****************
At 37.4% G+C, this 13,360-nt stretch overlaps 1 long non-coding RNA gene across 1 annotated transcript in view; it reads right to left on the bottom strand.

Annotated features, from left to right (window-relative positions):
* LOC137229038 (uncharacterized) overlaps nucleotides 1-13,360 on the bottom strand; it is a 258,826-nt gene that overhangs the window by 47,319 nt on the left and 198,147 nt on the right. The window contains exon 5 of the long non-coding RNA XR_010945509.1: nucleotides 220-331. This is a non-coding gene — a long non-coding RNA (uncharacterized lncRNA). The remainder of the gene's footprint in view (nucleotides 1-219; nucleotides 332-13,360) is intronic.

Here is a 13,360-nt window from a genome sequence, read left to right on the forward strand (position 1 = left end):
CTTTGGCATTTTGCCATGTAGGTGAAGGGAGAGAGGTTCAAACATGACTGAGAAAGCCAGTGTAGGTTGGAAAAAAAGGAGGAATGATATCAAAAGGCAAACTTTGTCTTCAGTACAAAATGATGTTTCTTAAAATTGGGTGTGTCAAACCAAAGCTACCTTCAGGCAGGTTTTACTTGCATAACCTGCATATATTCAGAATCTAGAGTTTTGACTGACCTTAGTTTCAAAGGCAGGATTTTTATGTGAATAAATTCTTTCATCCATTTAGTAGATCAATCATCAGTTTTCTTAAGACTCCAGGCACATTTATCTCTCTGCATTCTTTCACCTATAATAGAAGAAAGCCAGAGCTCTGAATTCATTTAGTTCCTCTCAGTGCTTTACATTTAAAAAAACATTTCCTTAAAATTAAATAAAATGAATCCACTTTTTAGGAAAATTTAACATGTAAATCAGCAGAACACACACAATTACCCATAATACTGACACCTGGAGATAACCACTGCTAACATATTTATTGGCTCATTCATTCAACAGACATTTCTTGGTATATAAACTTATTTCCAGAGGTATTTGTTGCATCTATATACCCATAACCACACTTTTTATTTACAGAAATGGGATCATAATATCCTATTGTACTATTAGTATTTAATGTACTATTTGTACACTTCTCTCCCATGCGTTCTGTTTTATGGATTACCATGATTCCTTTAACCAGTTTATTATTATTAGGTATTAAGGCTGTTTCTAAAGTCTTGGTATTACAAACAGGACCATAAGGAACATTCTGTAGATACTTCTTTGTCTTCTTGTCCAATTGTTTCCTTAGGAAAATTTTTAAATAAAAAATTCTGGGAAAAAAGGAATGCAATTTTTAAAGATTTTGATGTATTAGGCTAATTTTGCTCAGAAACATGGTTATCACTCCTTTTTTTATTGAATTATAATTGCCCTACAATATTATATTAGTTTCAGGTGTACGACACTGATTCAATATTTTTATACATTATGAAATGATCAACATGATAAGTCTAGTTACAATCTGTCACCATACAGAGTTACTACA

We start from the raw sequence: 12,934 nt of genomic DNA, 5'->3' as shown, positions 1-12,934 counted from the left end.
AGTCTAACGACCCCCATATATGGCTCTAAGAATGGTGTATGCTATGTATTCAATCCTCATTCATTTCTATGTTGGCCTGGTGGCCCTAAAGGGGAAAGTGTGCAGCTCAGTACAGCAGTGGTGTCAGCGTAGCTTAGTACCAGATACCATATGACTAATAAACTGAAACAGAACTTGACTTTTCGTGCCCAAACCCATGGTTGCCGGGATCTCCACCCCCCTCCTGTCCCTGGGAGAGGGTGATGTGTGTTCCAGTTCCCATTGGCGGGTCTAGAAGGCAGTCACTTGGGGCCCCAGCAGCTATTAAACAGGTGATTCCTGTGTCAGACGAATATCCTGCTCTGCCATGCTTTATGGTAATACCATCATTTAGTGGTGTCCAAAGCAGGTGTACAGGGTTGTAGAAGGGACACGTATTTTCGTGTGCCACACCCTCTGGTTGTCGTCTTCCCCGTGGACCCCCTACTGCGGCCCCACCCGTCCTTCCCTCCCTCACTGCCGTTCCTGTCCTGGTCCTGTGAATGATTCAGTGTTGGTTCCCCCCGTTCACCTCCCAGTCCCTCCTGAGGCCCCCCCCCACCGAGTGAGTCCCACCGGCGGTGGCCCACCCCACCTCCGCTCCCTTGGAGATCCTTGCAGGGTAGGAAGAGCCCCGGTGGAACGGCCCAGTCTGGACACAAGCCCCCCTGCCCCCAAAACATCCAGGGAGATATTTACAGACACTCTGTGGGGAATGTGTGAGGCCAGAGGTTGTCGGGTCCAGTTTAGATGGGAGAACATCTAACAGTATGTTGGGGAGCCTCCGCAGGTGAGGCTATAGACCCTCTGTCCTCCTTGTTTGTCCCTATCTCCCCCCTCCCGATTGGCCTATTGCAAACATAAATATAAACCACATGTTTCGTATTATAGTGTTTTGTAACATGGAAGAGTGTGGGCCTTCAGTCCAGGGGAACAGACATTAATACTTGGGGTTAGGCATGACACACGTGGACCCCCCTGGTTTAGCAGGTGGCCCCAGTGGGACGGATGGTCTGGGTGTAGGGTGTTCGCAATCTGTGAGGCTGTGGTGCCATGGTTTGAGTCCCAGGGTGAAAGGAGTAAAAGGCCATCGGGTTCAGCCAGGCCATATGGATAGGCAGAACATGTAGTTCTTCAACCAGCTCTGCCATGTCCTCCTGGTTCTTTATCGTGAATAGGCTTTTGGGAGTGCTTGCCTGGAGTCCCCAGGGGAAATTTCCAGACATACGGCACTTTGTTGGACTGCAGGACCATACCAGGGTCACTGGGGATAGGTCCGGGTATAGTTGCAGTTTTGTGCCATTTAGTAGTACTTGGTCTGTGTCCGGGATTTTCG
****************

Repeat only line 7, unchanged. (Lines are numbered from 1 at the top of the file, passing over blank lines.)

AGTCTAACGACCCCCATATATGGCTCTAAGAATGGTGTATGCTATGTATTCAATCCTCATTCATTTCTATGTTGGCCTGGTGGCCCTAAAGGGGAAAGTGTGCAGCTCAGTACAGCAGTGGTGTCAGCGTAGCTTAGTACCAGATACCATATGACTAATAAACTGAAACAGAACTTGACTTTTCGTGCCCAAACCCATGGTTGCCGGGATCTCCACCCCCCTCCTGTCCCTGGGAGAGGGTGATGTGTGTTCCAGTTCCCATTGGCGGGTCTAGAAGGCAGTCACTTGGGGCCCCAGCAGCTATTAAACAGGTGATTCCTGTGTCAGACGAATATCCTGCTCTGCCATGCTTTATGGTAATACCATCATTTAGTGGTGTCCAAAGCAGGTGTACAGGGTTGTAGAAGGGACACGTATTTTCGTGTGCCACACCCTCTGGTTGTCGTCTTCCCCGTGGACCCCCTACTGCGGCCCCACCCGTCCTTCCCTCCCTCACTGCCGTTCCTGTCCTGGTCCTGTGAATGATTCAGTGTTGGTTCCCCCCGTTCACCTCCCAGTCCCTCCTGAGGCCCCCCCCCACCGAGTGAGTCCCACCGGCGGTGGCCCACCCCACCTCCGCTCCCTTGGAGATCCTTGCAGGGTAGGAAGAGCCCCGGTGGAACGGCCCAGTCTGGACACAAGCCCCCCTGCCCCCAAAACATCCAGGGAGATATTTACAGACACTCTGTGGGGAATGTGTGAGGCCAGAGGTTGTCGGGTCCAGTTTAGATGGGAGAACATCTAACAGTATGTTGGGGAGCCTCCGCAGGTGAGGCTATAGACCCTCTGTCCTCCTTGTTTGTCCCTATCTCCCCCCTCCCGATTGGCCTATTGCAAACATAAATATAAACCACATGTTTCGTATTATAGTGTTTTGTAACATGGAAGAGTGTGGGCCTTCAGTCCAGGGGAACAGACATTAATACTTGGGGTTAGGCATGACACACGTGGACCCCCCTGGTTTAGCAGGTGGCCCCAGTGGGACGGATGGTCTGGGTGTAGGGTGTTCGCAATCTGTGAGGCTGTGGTGCCATGGTTTGAGTCCCAGGGTGAAAGGAGTAAAAGGCCATCGGGTTCAGCCAGGCCATATGGATAGGCAGAACATGTAGTTCTTCAACCAGCTCTGCCATGTCCTCCTGGTTCTTTATCGTGAATAGGCTTTTGGGAGTGCTTGCCTGGAGTCCCCAGGGGAAATTTCCAGACATACGGCACTTTGTTGGACTGCAGGACCATACCAGGGTCACTGGGGATAGGTCCGGGTATAGTTGCAGTTTTGTGCCATTTAGTAGTACTTGGTCTGTGTCCGGGATTTTCG